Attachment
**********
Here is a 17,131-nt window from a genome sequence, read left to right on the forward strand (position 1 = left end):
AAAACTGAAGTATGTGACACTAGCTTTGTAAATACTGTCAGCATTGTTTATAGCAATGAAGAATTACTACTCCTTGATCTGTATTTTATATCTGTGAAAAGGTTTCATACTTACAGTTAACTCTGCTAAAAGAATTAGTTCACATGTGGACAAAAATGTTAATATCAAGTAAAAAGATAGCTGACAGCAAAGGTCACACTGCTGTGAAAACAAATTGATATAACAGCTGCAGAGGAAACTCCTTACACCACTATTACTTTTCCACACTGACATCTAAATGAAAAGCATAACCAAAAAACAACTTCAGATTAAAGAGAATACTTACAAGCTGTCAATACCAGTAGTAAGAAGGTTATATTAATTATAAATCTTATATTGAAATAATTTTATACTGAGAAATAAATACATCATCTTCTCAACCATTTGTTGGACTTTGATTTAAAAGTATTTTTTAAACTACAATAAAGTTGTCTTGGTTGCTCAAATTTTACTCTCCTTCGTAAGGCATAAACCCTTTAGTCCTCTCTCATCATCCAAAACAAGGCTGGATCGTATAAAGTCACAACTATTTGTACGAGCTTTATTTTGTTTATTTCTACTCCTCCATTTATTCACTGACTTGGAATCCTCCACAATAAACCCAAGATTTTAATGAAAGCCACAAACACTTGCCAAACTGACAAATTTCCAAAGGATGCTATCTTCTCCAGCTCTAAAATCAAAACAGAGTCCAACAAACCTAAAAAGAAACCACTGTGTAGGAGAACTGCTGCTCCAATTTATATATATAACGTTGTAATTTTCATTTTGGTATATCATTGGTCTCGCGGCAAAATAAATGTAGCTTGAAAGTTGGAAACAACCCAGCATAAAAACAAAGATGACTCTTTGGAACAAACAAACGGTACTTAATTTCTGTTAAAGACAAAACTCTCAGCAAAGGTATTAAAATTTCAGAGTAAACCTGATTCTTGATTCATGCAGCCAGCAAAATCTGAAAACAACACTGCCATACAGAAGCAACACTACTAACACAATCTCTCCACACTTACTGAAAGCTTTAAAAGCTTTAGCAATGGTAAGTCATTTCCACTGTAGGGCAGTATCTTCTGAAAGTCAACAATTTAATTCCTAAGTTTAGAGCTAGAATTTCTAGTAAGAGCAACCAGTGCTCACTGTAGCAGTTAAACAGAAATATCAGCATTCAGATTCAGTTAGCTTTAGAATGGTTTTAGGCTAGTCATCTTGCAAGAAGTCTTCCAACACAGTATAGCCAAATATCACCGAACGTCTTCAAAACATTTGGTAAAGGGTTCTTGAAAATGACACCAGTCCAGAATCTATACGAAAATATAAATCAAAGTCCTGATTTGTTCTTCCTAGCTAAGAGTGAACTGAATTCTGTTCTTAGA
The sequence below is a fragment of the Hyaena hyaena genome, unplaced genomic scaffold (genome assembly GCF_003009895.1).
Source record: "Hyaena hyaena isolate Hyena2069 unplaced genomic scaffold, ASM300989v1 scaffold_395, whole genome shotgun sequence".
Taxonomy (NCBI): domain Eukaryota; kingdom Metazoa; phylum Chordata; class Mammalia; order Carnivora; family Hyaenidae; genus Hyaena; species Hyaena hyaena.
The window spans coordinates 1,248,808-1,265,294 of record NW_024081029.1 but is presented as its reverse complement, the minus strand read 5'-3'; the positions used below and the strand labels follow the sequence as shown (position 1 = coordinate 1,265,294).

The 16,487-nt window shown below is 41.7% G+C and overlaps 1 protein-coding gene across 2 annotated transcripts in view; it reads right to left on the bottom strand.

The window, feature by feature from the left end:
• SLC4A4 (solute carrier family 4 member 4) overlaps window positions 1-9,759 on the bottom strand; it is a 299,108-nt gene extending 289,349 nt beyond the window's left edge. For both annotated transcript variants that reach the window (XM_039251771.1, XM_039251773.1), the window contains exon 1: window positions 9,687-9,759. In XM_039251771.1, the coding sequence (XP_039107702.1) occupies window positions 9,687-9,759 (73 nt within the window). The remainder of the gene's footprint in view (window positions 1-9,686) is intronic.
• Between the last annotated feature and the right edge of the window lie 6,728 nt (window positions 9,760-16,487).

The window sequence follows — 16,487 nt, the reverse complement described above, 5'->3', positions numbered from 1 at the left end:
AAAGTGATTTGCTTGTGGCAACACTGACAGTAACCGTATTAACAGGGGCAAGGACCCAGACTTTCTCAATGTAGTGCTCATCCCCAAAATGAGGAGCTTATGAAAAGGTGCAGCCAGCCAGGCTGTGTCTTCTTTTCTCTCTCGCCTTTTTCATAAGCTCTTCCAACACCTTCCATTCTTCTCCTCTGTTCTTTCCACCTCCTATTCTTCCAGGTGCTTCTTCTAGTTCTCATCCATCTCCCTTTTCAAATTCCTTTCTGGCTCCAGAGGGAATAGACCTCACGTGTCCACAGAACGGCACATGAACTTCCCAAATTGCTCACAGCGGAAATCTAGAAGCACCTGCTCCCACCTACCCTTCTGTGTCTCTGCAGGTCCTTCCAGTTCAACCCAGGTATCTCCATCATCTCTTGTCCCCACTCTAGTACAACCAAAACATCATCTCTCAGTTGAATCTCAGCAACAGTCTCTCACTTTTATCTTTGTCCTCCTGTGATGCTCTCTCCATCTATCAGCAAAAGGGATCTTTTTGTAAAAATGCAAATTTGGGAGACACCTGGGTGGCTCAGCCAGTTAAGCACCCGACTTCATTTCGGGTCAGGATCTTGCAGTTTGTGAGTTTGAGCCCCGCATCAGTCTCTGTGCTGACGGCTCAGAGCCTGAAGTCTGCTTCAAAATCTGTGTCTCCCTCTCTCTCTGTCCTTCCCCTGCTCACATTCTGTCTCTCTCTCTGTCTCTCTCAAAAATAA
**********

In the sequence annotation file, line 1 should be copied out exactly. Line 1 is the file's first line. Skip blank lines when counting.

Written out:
Here is a 17,131-nt window from a genome sequence, read left to right on the forward strand (position 1 = left end):